Posts tagged ‘prisons’

February 11, 2013

WOOF! (by Patricia N. Wernert)

“How would you like a puppy?” I was asked. Sounds like a pretty straightforward question that is posed everywhere. I would like to share why that very question was anything but ordinary when I was asked it in the early 1990s.

In 1993, I had been incarcerated 18 years and certainly had not experienced the touch of silky ears or big brown eyes looking at me during this time. I was being offered the unique opportunity of helping to start a prison program of raising puppies for “Pilot Dog.” As puppy raisers, we receive eight-week-old to raise as potential service dogs for visually impaired individuals. In my mind, gosh, what a great opportunity to give back to others.

Puppies require care, love, and gentle direction in learning basic commands. Prison rules put a good deal of added structure into what is usually easy. My puppy may need to “go potty,” but if it is “count time” the puppy has to wait. Try explaining that to an eight-week-old puppy in the middle of the night.

The upside of doing something like this is watching and guiding the tiny puppy as it grows into a beautiful dog. Your time and hard work develop before your eyes. No matter how bad a day you may have, you have to smile at the antics of a puppy. You start smiling, your mood improves, and you respond in a positive manner with other inmates or staff.

One of the few things a person in prison has any control over is how she or he reacts to any situation. Inmates are told when to go to bed, to get up, to perform bodily functions, to go eat, what to eat, what to wear, and what to do in about all aspects of life. I have found that keeping a positive mindset, even when adversity abounds makes a situation easier to get through. Having that puppy trip over its feet or run up to you makes you smile and it defuses whatever negative event that may have transpired earlier.

I am still training dogs in 2012 and 2013, and no one could have told me that I would still be doing it in prison. The incarceration sentence of 20-years-to-life is now approaching 38-to-life. Yeah, that is pretty depressing if I dwell on the negative aspect of this time. I look down on the nine-week-old black Lab I named “Cricket” curled up at my feet and see the positive. I am privileged to raise this puppy and she will eventually give a person freedom.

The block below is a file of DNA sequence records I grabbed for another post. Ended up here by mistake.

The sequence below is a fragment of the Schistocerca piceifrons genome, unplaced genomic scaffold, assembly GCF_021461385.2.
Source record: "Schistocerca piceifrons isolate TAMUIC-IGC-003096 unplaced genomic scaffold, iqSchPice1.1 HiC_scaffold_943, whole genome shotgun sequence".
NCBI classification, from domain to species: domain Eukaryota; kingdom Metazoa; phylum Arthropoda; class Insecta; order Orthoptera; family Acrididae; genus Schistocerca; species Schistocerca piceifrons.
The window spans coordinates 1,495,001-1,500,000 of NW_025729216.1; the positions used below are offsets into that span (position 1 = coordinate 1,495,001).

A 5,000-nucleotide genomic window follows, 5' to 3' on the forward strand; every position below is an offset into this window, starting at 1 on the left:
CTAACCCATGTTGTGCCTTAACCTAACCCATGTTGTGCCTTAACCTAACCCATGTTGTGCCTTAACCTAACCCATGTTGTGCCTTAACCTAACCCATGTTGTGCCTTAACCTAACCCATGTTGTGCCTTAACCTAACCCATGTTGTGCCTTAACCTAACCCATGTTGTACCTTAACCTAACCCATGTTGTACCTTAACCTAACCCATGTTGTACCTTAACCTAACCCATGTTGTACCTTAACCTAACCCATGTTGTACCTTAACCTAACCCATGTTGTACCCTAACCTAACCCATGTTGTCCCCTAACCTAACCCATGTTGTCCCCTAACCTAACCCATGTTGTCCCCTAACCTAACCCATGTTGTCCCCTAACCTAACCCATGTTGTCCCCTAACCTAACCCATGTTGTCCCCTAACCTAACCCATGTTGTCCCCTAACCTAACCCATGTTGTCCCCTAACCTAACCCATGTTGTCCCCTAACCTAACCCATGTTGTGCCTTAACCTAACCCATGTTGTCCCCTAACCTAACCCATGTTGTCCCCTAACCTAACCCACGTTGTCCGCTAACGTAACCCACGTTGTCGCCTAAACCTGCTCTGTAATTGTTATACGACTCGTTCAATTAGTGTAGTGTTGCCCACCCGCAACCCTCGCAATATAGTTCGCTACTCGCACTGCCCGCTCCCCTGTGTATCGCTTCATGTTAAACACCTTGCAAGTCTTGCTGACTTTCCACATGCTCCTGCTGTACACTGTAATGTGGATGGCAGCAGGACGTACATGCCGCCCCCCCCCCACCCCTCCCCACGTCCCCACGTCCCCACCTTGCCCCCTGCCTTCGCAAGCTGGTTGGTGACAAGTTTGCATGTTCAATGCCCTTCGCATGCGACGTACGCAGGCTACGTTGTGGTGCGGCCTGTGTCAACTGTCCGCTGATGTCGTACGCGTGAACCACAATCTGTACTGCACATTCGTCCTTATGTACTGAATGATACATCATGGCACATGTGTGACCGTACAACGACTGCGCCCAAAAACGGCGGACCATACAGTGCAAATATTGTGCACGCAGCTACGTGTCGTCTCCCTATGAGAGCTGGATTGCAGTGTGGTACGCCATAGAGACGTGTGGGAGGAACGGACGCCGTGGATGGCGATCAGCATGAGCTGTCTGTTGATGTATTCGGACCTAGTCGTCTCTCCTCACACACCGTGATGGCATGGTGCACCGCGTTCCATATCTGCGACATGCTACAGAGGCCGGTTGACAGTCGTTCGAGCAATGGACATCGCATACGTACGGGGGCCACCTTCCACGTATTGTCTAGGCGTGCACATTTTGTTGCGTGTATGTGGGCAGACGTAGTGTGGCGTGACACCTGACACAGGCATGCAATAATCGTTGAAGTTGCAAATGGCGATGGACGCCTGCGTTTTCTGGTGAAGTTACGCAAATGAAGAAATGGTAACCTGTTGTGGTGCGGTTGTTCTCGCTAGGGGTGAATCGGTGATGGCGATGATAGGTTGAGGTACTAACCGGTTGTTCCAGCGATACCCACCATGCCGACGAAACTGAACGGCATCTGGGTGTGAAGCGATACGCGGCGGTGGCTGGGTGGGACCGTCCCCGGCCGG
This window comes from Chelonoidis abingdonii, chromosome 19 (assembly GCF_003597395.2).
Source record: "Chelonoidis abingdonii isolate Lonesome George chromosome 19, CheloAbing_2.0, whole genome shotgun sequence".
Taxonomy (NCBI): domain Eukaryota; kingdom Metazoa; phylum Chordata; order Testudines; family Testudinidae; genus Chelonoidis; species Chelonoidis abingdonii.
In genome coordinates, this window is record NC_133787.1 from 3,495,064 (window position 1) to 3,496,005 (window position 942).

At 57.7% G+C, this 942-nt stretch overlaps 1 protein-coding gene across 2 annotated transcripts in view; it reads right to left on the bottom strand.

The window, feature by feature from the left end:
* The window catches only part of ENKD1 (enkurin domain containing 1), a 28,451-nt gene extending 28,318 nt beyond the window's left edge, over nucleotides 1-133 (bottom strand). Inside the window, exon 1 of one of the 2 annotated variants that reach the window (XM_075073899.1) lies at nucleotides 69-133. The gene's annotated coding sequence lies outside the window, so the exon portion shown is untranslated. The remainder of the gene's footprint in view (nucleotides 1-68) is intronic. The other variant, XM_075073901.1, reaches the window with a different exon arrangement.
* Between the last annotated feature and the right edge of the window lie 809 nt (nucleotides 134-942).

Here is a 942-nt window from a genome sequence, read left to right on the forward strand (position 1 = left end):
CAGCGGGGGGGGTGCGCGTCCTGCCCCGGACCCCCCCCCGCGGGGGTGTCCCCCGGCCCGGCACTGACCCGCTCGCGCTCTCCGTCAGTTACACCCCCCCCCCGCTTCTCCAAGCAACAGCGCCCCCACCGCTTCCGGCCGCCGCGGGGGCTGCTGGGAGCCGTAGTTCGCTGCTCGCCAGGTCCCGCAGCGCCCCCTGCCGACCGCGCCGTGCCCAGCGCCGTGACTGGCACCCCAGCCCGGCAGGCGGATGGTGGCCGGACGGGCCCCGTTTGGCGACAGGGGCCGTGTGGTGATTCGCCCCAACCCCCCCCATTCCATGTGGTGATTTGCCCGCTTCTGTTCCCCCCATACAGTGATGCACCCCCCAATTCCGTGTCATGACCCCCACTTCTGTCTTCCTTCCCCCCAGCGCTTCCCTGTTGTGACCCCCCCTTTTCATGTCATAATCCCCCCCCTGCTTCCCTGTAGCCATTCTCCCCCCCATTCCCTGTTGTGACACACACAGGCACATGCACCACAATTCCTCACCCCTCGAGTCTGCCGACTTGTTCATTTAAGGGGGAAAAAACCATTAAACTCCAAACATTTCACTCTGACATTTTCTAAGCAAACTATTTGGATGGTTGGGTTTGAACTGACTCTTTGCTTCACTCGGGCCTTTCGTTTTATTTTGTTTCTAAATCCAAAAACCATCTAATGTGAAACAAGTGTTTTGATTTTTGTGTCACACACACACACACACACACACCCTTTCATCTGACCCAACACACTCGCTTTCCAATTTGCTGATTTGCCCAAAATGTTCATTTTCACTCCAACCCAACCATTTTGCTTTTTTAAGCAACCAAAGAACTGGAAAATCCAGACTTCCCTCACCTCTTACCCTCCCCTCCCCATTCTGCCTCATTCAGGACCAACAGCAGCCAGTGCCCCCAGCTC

When a dog is partnered, we see the letter that Pilot Dog sends to the institution, and I feel a ssense of helping another person. We never know the actual name of the person, only if it is a man or woman.

I have worked with training other service disciplines in another prison-based program. This is very worthwhile, too.

Dogs are so much more than pets and capable of doing a wide variety of tasts to help humans live a fuller and safer life. If you happen to see a service dog guiding its person along, it just might be a dog that began its service in a prison. People in prison can begin to their future, too. We just need a chance.

 

 

Editor’s Note:  Patricia N. Wernert is incarcerated at Dayton Correctional Institution. She is one of the leaders in a special program that helps raise dogs that provide future assistance to visually impaired individuals.

 

 

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February 11, 2013

ENCOUNTERING THE OTHER (story by Jessica Baltzersen)

“In our society, we don’t know what to do with people that become other,” says Dr. Kate Lassiter, assistant professor of Religious and Pastoral Studies at the College of Mount St. Joseph in Cincinnati, Ohio.

The “other” she is referring to are the men and women incarcerated whose voices go unheard and who, as some people perceive, become permanently identified as a delinquent or criminal. When she was 21-years old, Lassiter found herself working with inmates inside a correctional institution. She did not commit a crime, nor was she incarcerated. Instead, she spent her time inside prison walls dedicating her summer to prison ministry work.

It was the summer of 2000, in Hagerstown, Maryland. Lassiter divided her time working at Roxbury Correctional Institution, Maryland Correctional Institution, and Maryland Correctional Training Center. She entered the facilities not knowing what experiences she would encounter.

Lassiter never expected to be working in prison ministry. “It was just something I stumbled into,” she said.

She worked with a Catholic nun in a male correctional facility where she was known as “Sister Kate,” and for three days a week she performed counseling sessions, organized prayer and worship groups, and led church services. The other two days a week she spent in after-prison ministry at a social service agency that helped those individuals who were no longer incarcerated. This service provided basic needs, food, and also housing referrals.

“Prisons were originally religious institutions intended for solitude and reflection,” says Lassiter. Through counseling inmates, she was able to witness the metanoia or spiritual transformation of men who wanted to turn their lives around for the better.

“It was hard, though, because I was never there 24/7,” she says. “There’s no way I could fully grasp or understand what it would be like to be in solitude all of the time.” She came to this realization on July 4, 2000. As she was walking out of the prison she glanced back at the barbed wire surrounding the facility and then looked up at the dark night sky being lit up with fireworks. Seeing the two elements, one symbolizing freedom and the other oppression, she realized how contrary the two were and how she was simply an outsider trying to understand what the people inside the walls were going through.